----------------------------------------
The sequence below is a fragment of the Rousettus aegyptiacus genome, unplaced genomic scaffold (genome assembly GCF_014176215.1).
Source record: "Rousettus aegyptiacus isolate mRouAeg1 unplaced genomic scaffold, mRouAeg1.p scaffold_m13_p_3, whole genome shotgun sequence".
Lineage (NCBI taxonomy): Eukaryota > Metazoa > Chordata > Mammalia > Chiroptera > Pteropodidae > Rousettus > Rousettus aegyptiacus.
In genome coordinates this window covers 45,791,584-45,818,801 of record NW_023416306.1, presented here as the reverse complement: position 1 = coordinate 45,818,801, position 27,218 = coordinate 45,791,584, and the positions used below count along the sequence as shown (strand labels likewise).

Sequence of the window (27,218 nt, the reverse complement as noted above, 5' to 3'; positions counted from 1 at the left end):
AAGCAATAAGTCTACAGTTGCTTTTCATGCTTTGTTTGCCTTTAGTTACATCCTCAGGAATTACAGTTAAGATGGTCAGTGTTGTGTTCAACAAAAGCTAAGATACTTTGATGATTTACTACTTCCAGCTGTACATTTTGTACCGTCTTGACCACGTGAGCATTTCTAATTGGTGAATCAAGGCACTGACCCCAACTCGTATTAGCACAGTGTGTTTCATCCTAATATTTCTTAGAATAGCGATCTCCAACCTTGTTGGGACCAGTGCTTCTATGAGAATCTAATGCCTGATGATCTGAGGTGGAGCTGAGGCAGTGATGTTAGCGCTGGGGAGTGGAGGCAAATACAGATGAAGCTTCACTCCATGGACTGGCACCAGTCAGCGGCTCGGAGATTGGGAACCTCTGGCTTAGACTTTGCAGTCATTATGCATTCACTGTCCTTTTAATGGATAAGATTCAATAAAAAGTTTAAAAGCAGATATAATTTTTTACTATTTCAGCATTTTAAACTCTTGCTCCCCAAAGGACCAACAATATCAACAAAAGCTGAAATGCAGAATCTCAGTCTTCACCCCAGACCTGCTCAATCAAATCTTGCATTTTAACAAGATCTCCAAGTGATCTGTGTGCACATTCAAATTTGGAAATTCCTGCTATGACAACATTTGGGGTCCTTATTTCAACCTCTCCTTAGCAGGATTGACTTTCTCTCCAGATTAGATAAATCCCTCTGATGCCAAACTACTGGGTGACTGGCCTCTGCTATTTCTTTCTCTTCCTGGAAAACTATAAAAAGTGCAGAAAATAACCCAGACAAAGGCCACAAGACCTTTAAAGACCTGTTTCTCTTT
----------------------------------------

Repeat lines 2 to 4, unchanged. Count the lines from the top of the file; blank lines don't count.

Source record: "Rousettus aegyptiacus isolate mRouAeg1 unplaced genomic scaffold, mRouAeg1.p scaffold_m13_p_3, whole genome shotgun sequence".
Lineage (NCBI taxonomy): Eukaryota > Metazoa > Chordata > Mammalia > Chiroptera > Pteropodidae > Rousettus > Rousettus aegyptiacus.
In genome coordinates this window covers 45,791,584-45,818,801 of record NW_023416306.1, presented here as the reverse complement: position 1 = coordinate 45,818,801, position 27,218 = coordinate 45,791,584, and the positions used below count along the sequence as shown (strand labels likewise).